256.0 * 256.0,
    	const vec4 bitMsk = vec4(0,
    					     1.0 / 256.0,
    					     1.0 / 256.0,
    				             1.0 / 256.0);
    	vec4 comp = fract(depth * bitSh);
    	comp -= comp.xxyz * bitMsk;
    	return comp;
    void main() {
    	// the depth
    	float normalizedDistance  = position.z / position.w;
            // scale it from 0-1
    	normalizedDistance = (normalizedDistance + 1.0) / 2.0;
    	// bias (to remove artifacts)
    	normalizedDistance += 0.0005;
    	// pack value into 32-bit RGBA texture
    	gl_FragColor = pack(normalizedDistance);
  3. Rendering the Scene with Shadows:Now we have our depth texture. All we need to do is render the scene from the camera’s viewpoint. The only new variable we are passing in this time into the phong shader is the modelview matrix from the light’s viewpoint. The rendering is done in the “renderWithShadow(lMVPMatrix)” function. It works pretty much the same way as the rendering functions shown in the previous tutorials, so look at those first if you want to get an idea of how this works. The shadow map texture is attached as “shadowTexture”.We will modify our phong vertex shader slightly to accommodate the shadow projection matrix:
    // Vertex shader Phong Shading
    // the shadow projection matrix
    uniform mat4 shadowProjMatrix;
    varying vec4 shadowCoord;
    attribute vec4 aPosition;
    ...void main() {
    shadowCoord = shadowProjMatrix * aPosition;

    We are going to use these shadow coordinates to perform a texture lookup in our pixel shader and use them for testing whether the pixel is in shadow or not:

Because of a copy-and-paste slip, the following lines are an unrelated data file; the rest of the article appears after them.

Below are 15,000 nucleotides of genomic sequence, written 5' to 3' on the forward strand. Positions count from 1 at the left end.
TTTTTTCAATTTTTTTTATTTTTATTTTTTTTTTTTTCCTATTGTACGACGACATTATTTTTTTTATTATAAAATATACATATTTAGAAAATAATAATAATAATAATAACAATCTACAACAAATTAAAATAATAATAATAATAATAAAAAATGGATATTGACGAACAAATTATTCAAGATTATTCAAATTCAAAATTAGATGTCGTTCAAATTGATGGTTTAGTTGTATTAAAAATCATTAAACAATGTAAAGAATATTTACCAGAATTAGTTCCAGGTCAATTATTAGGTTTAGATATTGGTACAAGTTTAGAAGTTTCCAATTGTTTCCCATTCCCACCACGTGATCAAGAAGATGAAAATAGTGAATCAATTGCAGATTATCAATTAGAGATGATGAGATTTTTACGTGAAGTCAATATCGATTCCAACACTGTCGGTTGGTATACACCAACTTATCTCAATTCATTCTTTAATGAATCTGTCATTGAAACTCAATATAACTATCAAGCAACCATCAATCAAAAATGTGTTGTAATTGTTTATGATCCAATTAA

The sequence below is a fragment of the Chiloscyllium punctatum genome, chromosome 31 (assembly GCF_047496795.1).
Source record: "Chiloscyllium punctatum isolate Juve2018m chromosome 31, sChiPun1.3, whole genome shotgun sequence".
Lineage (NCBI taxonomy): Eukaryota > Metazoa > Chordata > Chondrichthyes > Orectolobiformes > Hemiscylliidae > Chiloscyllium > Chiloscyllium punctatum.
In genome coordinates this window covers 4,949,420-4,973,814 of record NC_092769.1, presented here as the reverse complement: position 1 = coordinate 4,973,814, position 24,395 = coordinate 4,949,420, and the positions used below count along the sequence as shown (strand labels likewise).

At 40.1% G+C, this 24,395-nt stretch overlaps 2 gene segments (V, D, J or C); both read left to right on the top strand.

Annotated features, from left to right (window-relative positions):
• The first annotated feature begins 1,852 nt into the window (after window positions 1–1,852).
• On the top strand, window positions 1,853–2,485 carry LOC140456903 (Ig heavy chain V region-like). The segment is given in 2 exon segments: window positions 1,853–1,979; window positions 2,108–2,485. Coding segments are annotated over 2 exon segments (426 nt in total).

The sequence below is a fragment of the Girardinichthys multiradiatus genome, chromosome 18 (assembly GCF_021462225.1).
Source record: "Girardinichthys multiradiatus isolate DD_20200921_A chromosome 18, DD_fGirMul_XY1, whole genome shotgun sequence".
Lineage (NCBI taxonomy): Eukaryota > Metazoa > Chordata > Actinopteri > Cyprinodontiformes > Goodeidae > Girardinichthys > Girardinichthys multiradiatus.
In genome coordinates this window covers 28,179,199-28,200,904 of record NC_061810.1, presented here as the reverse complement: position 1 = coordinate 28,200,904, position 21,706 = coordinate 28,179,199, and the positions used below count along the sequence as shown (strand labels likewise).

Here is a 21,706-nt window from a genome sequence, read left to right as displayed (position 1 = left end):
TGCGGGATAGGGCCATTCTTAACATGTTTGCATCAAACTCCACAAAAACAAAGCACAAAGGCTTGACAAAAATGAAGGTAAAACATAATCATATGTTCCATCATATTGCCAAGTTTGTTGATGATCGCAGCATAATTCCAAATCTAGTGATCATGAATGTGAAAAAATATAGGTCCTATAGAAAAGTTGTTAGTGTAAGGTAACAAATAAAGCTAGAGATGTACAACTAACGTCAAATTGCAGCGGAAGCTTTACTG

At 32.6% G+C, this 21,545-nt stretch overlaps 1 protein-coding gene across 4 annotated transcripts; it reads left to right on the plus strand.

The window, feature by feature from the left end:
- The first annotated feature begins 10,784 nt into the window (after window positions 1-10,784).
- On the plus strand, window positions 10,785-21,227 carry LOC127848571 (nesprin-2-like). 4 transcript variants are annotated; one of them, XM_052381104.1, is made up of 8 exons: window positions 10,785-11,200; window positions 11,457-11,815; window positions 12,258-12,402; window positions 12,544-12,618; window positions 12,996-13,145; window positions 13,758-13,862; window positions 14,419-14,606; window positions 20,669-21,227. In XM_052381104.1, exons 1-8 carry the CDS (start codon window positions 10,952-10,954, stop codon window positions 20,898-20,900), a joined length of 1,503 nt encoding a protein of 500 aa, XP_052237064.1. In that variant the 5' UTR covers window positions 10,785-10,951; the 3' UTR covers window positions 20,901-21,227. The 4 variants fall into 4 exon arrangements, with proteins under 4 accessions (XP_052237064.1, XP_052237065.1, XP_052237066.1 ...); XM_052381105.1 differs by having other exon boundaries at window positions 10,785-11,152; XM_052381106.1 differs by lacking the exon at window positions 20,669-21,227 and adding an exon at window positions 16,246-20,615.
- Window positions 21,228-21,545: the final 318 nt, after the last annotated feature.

// This function looks up the shadow texture
    // and returns whether the pixel is in shadow or not
    float getShadowFactor(vec4 lightZ)
    	vec4 packedZValue = texture2D(shadowTexture,;
    	// unpack the value stored to get the depth. 
    	const vec4 bitShifts = vec4(1.0 / (256.0 * 256.0 * 256.0),
    						1.0 / (256.0 * 256.0),
    						1.0 / 256.0,
    	float shadow = dot(packedZValue , bitShifts);
    	return float(shadow > lightZ.z);
    void main() {
    // ambient, diffuse and specular terms have been calculated
    // Shadow
    float sValue = 1.0; // for ambient + diffuse
    float sValue2 = 1.0; // for specular
    if (shadowCoord.w > 0.0) {
    // get the shadow coordinates for the texture
    vec4 lightZ = shadowCoord / 45.0;
    // scale + bias
    lightZ = (lightZ + 1.0) /2.0;
    lightZ.z += 0.0005;
    // get the shadow value
    sValue = getShadowFactor(lightZ);
    // scale the value from 0.5-1.0 to get a softer shadow
    float newMin = 0.5;
    float v1 = (1.0)/(1.0 - newMin);
    float v2 = sValue/v1;
    sValue2 = sValue + newMin;
    gl_FragColor = ( (ambientTerm + diffuseTerm) * sValue2 + specularTerm * sValue) ;

    The scene has been rendered. That’s pretty much all there is to it – the next step would be implementing percentage-closer filtering and other techniques to produce better shadows.

    Any comments and questions are welcome.

    Links to the apk, source code and the repository:
    apk here.
    Source code here.
    Google Code Repository  here. NOTE: Branch is “shadowMapping”